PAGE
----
10. In a note to that case at p. 76, a judgment of the same learned Judge in the case of Advocate-General v. Damothar Madhowjee (1859) 1 Bom. H.C. 76 note is set out and there the same view was taken. In that judgment the various meanings of the word dharam are given on the authority of Dr. Wilson, and it appears that the expression included many objects, which do not come within the term 'charitable' as understood by western lawyers. There is no warrant for reading the words religious purposes in the present will as meaning the same as dharam.
11. On the question of construction it is contended on behalf of the plaintiffs that the testator, having directed his executor 'to spend and give away the whole of file residue of his estate in charity,' merely goes on in the words that follow to explain what he means by charity that is to say, 'religious and charitable purposes.' It is said that the words religious purposes ought not in the case of the will of a Hindu, as they would be in the case of an Englishman, to be construed as meaning charitable purposes, and this on the ground that in the mind of a Hindu religious purposes include many objects, which are in no sense charitable even in the wide sense in which that word is used under English law. If the words be taken as meaning something more than and different from charitable purposes, then it is contended that the principles applied in the case of Morice v. Bishop of Durham (1805) 10 Ves. 521 and in Blosir v. Duncan (1902) A.C. 37 where, in the one case a request to 'charitable and benevolent purposes,' and in the other a request to. 'charitable or public purposes,' were held to be bad for uncertainty, should be applied.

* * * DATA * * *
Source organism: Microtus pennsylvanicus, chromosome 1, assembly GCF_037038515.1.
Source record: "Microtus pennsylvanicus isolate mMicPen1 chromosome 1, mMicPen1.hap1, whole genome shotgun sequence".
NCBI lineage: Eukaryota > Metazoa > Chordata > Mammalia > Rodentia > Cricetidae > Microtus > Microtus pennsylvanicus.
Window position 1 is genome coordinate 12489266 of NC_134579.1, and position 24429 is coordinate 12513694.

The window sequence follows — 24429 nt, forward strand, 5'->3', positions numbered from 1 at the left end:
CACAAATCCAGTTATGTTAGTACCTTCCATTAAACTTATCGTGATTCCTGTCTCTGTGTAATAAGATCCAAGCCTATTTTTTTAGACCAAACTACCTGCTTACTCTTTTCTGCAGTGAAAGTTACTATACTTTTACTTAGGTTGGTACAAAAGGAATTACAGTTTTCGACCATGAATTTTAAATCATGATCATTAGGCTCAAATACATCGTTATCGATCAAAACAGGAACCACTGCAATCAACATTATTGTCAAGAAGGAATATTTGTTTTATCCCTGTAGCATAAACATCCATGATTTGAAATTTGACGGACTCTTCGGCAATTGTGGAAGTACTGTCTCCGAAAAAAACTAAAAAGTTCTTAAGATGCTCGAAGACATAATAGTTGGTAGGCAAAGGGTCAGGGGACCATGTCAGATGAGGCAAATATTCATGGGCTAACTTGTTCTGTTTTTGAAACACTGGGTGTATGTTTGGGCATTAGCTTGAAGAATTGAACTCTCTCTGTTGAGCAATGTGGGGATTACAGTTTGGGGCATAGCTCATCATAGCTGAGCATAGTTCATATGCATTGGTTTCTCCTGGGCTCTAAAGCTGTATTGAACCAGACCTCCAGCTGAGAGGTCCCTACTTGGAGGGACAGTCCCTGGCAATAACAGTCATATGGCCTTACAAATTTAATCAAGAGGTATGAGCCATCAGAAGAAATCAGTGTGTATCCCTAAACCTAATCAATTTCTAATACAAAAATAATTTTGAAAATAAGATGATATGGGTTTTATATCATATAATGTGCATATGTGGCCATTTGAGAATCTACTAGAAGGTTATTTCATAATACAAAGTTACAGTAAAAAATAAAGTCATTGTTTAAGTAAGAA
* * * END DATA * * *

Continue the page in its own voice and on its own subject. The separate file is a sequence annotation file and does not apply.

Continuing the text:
12. In Sib Chander Mullick v. Tripoora Sundari (1842) 1 Fult. 98 where the request was 'for pious acts to procure me future bliss,' the Supreme Court held that the trust was too indefinite for the Court to understand and carry out.
13. The question raised is not free from difficulty and, so far as I know, it does not appear to have been raised before, but in the view which I take as to what is the proper construction of the residuary request in the will before me, it is not really necessary to decide it. It appears that in the case of Advocate-General v. Damothar Madhowjee (1859) 1 Bom. H.C. 76 note the case Ram Gopal Bonneriea v. Sibkissen Bonnerjea (1859) 1 Bom. H.C. 76 note, was quoted. In that case a request of the annual income of certain property 'to be devoted to religious and Charitable purposes under the direction of my executor' was declared to be a valid charitable bequest. The judgment is not now with the record, but from the newspaper report of the case, which was referred to in the. Bombay case, it would appear the Supreme Court proceeded upon the authority of Baker v. Sutton (1836) 1 Keen 224 and Townsend v. Carus (1844) 3 Hare 257. It does not appear that the point raised before me was taken then. The case, however, is an authority for holding that the request in the present case, even if it be treated as a request for religious and charitable purposes, is a good charitable bequest.
14. In my opinion, however, the direction to spend and give away the whole of the residue in charity governs the words that immediately follow and, therefore, the purposes for which the fund is to be spent must be charitable though they may at the same time be religious. Upon this construction, the executor will not be justified in applying the subject of the trust to object which are not charitable.
15. In that view I declare the request of the residuary estate of the testator to be a valid charitable bequest, but having regard to the nature of the trust, there ought, I think, to be a scheme framed for the administration of the trust, due regard being had, in framing it, to the fact that the testator was a Hindu. The executor is willing that a scheme be submitted.
16. Instead therefore of dismissing the suit, I will direct that it be referred to the Official Referee to prepare a scheme, and I give the executor the conduct of the proceedings. Under the circumstances I think that the plaintiff ought to have her costs of the suit out of the estate as also the executor in his case as between attorney and client and I direct accordingly.